Vast literature covers educated economic analysis of collective trade marks and geographical indication protection. In a nutshell we can establish that collective marks and/or GI do not guarantee an economic success –that is a fact. The success depend on many other things, such as reputation of the good, dynamics of the group, market structure, strategies, etc. Added to this, it could be argued that when you come from a small community a collective mark and/or GI could have a cultural impact – this goes beyond the economic effect. Whether you are a producer or a consumer, you start to be more aware of the goods and do try to preserve and maintain the value of the intangible – the name that reflects not just the good, but the community.

Would a collective mark then reconstruct and develop the region? I believe yes - of course my thought is not based on economics. A collective mark may help to provide recognition to traditional production methods and could promote conservation of natural vegetation. It is therefore argued that a collective mark may reflect a strong link between a good and culture and this at the end benefit rural development.

Do you believe that INPI's sentence refer to economic growth or cultural value?

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Monday 16 February 2015


MARQUES trade mark coexistence workshop comes to Buenos Aires

It's not often that this English-speaker would dare post anything on this blog in Spanish, but here's his big chance to do so. MARQUES, the European trade mark organisation, is running a Coexistence Agreement Workshop next month in the lovely, vibrant city of Buenos Aires. The date is Thursday 5 March 2015 and the venue is the office of Marval, O'Farrell & Mairal, Leandro N. Alem 928 7th Floor, Buenos Aires, Argentina. for Anglophones the news is that the aim of this workshop will be to sensitize participants in commercial and legal issues that arise when a potential conflict of two or more business with similar marks can be avoided by negotiating a contract Priority Rights ("Agreement coexistence"). However, for Spanish lawyers, MARQUES announces the following:
Taller sobre Acuerdos de Coexistencia
Jueves 05 de Marzo 2015
Marval, O'Farrell & Mairal, Leandro N. Alem 928 7th Floor,
Buenos Aires, Argentina
El objetivo de este taller será el de sensibilizar a los participantes sobre las cuestiones comerciales y jurídicas que surjan cuando hay un potencial conflicto de dos o más negocios con marcas similares que podría evitarse mediante la negociación de un contrato de Derechos Prioritarios ("Acuerdo de coexistencia").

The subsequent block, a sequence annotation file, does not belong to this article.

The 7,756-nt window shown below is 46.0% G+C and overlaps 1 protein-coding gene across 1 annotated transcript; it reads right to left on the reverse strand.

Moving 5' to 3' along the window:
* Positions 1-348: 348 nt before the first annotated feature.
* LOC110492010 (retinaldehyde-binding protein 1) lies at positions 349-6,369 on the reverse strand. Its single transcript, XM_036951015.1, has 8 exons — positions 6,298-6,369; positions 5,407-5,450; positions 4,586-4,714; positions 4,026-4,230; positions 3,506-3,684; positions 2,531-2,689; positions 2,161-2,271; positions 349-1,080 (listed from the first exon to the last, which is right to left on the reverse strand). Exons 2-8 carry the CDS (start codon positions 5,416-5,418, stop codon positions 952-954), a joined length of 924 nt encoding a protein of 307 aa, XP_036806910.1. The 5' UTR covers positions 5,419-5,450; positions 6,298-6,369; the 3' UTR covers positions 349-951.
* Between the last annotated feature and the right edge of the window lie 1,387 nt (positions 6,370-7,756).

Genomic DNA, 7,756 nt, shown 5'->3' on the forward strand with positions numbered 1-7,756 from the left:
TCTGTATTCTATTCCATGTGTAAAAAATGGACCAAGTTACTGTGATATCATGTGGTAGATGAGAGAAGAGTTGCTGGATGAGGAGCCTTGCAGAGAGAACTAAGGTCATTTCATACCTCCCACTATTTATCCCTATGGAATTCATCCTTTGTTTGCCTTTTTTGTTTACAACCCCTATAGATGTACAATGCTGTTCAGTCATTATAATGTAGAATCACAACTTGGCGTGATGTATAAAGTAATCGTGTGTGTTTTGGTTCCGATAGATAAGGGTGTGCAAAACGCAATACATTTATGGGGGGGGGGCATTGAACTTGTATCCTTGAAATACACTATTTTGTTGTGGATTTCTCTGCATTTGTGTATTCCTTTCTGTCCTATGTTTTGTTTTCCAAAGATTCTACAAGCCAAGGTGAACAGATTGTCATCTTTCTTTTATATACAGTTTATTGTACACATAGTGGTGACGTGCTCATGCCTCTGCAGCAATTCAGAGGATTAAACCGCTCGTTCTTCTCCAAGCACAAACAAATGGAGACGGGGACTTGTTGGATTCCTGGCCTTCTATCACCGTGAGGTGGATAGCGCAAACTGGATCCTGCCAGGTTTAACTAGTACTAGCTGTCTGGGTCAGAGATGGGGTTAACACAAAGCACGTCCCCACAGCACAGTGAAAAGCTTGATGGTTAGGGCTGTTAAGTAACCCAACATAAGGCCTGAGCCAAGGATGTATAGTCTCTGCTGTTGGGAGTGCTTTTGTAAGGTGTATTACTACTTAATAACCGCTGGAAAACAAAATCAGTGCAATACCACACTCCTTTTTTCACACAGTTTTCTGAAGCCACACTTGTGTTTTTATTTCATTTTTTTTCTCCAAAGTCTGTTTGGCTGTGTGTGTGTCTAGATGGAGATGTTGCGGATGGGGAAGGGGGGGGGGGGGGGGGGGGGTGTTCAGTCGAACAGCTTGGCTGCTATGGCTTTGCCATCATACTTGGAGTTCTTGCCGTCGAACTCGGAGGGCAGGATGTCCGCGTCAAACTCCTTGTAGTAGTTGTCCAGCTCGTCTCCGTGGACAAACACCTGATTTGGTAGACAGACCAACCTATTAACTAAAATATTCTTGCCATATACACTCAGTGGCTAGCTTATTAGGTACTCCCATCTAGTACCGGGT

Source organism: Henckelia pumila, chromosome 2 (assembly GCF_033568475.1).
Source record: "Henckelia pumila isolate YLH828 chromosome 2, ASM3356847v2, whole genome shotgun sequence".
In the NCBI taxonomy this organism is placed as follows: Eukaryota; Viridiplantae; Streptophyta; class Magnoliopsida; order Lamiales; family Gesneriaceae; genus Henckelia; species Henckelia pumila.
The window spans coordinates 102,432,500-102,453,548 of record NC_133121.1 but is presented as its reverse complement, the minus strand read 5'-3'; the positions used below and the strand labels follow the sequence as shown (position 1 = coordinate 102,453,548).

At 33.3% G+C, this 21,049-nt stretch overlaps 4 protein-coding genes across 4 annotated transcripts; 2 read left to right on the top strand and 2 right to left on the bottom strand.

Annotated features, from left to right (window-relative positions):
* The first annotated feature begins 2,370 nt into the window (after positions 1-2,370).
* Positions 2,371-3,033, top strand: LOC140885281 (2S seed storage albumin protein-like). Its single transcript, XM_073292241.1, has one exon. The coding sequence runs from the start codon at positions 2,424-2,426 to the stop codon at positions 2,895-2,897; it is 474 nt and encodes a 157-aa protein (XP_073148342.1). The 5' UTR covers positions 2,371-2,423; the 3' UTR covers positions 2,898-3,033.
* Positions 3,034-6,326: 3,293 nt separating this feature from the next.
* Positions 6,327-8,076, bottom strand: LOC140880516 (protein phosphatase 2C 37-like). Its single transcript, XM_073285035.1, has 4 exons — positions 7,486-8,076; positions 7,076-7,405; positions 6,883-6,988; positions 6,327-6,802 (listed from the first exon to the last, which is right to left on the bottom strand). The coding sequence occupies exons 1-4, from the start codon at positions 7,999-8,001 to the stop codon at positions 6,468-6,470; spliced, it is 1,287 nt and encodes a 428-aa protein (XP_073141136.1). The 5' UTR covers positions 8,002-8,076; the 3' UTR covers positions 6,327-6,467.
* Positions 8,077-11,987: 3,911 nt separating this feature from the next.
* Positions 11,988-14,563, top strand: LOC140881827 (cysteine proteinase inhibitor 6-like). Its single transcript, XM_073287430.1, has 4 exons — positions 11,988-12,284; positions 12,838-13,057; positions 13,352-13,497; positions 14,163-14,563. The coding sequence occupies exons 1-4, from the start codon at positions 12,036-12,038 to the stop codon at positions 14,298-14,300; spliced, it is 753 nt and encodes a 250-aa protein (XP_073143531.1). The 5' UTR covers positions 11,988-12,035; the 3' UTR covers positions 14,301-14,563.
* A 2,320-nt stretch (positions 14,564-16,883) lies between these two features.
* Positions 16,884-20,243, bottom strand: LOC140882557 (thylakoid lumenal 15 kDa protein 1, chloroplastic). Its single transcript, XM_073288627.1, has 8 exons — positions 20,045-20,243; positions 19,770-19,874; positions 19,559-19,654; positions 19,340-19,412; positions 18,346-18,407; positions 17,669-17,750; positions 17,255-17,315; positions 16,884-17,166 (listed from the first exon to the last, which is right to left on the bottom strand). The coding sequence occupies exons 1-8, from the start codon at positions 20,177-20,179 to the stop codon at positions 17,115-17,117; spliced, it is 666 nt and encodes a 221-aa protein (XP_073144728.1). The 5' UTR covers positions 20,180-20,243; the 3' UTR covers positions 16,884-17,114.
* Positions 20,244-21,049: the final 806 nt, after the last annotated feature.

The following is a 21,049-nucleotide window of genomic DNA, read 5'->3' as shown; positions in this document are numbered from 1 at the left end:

El taller tiene un precio de 25,00 EUR.
Este taller se celebrará en Español
The registration fee for this meeting is €25. The seminar will be conducted in Spanish. You can check out the programme here and access the registration details here.

If you can't wait till March, there's a MARQUES Coexistence Agreement Workshop coming up in Mexico in a week and a half (details here).
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Monday 9 February 2015

Rodrigo Ramirez Herrera @ramahr

Chile: Positivo balance del INAPI como ISA/IPEA del PCT en dos meses de 2014

Desde el 22 de octubre de 2014 el Instituto Nacional de Propiedad Industrial (INAPI) de Chile está en operaciones como Administración encargada de búsqueda y examen preliminar internacional (ISA/IPEA) del PCT, tanto para los solicitantes chilenos como para aquellos pertenecientes a los países de Latinoamérica y el Caribe, que designen a la Oficina chilena.

A partir de esa fecha las solicitudes presentadas en INAPI o en alguno de los países que lo han designado en su cometido como Oficina Receptora de PCT (Colombia, Costa Rica, Cuba, Ecuador, El Salvador, México, Panamá y Perú), han podido elegir a la Oficina nacional para que realice sus búsquedas y examen preliminares internacionales. 

Como balance de esa gestión como ISA/IPEA de PCT, en los poco más de dos meses de implementación (22 de octubre - 31 de diciembre de 2014), 37 solicitudes internacionales PCT eligieron al INAPI para que realizara su informe de búsqueda internacional, 35 de las cuales fueron chilenas y 2 de El Salvador. De estas 37 solicitudes, 14 fueron del área Mecánica, 11 de Química, 7 de Biotecnología, 3 de Farmacia y 2 de Eléctrica, correspondiendo a 18 universidades chilenas, 8  personas naturales y 11 personas jurídicas.